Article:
Vitamin C maintains endurance athletes' testosterone levels
Performing endurance sports reduces testosterone levels. [Eur J Appl Physiol. 2003 Apr;89(2):198-201.] This happens, for example, if you run for longer than 45 minutes. [Eur J Appl Physiol. 2005 Aug;94(5-6):505-13.] Pharmacologists at the BJ Govt Medical College in India did an animal study which seems to have uncovered a surprisingly simple way for endurance athletes to limit the reduction in their testosterone level: supplementation with a little vitamin C. With a very small amount of vitamin C.
Ten years ago researchers from Firat University published an animal study in which a megadose of vitamin C boosted testosterone levels. [Theriogenology. 2005 Apr 15;63(7):2063-72.] Converting the figures, an adult human would need 3 to 7 g vitamin C a day to induce a modest rise in testosterone level.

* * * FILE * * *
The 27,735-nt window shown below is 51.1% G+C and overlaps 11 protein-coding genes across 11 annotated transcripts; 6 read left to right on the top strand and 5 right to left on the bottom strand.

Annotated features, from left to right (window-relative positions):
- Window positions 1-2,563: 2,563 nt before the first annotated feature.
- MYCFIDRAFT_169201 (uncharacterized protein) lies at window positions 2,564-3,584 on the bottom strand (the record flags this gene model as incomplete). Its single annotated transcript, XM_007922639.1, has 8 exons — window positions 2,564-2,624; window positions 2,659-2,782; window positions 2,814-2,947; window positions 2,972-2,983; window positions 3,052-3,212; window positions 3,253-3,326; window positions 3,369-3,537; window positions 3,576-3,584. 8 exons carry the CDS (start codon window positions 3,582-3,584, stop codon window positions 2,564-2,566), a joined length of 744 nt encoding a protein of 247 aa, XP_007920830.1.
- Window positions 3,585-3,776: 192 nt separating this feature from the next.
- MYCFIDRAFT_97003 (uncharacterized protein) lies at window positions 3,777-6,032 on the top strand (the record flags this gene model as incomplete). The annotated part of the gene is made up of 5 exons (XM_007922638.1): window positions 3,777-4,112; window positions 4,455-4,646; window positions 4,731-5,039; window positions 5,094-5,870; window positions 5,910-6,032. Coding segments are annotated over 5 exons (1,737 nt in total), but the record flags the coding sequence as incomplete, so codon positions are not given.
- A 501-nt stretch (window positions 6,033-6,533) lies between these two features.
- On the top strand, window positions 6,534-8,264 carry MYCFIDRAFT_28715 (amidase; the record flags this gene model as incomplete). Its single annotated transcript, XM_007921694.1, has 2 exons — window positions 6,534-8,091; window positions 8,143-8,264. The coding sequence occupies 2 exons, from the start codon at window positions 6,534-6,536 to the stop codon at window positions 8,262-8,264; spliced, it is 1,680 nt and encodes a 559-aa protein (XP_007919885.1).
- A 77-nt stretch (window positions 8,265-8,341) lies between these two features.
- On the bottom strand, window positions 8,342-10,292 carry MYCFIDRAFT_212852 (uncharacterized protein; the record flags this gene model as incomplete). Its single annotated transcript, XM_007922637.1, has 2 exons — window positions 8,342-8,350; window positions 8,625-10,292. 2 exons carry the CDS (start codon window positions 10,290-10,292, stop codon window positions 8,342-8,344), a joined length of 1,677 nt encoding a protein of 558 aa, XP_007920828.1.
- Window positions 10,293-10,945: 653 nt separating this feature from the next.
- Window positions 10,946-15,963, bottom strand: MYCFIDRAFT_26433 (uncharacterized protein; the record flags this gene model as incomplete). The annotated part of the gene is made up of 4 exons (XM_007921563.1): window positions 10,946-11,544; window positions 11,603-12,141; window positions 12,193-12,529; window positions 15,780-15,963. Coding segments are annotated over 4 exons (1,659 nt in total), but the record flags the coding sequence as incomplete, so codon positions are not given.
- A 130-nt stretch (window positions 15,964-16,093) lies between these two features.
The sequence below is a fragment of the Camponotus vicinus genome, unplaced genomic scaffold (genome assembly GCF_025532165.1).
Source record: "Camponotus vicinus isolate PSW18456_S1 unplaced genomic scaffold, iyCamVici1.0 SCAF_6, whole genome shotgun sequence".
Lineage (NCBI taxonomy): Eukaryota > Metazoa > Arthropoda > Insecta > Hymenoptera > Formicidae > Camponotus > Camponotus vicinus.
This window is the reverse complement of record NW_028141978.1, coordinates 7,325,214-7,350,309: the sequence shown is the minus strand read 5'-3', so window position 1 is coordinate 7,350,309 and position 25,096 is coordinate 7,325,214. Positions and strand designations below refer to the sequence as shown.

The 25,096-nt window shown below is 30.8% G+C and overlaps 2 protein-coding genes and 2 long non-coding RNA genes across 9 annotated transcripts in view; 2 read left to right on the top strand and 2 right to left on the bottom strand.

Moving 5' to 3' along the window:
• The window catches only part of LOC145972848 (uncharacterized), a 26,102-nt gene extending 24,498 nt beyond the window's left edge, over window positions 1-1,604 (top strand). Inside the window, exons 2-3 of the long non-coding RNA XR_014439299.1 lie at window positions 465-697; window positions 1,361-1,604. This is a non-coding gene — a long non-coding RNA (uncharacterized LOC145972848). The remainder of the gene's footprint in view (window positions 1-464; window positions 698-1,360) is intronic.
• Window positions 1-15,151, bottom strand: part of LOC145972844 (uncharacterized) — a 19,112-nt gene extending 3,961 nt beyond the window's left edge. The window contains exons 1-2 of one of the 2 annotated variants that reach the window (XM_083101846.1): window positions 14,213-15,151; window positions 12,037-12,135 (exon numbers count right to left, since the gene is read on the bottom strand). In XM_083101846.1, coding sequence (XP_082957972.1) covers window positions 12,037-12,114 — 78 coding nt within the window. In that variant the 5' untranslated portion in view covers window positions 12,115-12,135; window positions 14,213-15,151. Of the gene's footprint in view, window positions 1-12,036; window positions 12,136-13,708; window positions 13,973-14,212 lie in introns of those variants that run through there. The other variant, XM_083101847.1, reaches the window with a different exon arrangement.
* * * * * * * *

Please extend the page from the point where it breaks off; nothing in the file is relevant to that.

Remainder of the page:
In the animal study that the Indian researchers published in the Journal of Clinical and Diagnostic Research male rats were given less extreme doses. The human equivalent of these would be about 140, 280 and 420 mg per day.
The researchers got rats to swim to the point of exhaustion on 15 consecutive days [Exercise; Stress]. Some of the lab animals did not swim [Normal].
The fortnight of physical exertion lowered the rats' testosterone level, as the figure below shows. When the rats were given vitamin C 30 minutes before they started swimming, however, the decrease in testosterone was less.
The physical exercise reduced the rats' fertility, probably because of the release of free radicals during their exertions, which damaged the testes. Supplementation only partially negated the reduction in sperm quality, the table above shows.
The physical exertion reduced the percentage of pairings the researchers discovered when they placed sexually mature females in a cage with the lab rats. Administration of vitamin C limited the decline in sexual interest. Copulatory index = an indicator of the animals' interest in sex.
"Vitamin C supplementation improves the stress induced reproductive infertility possibly mediated through an increase in testosterone and an antioxidant effect", the researchers write.
J Clin Diagn Res. 2014 Jul;8(7):HC05-8.
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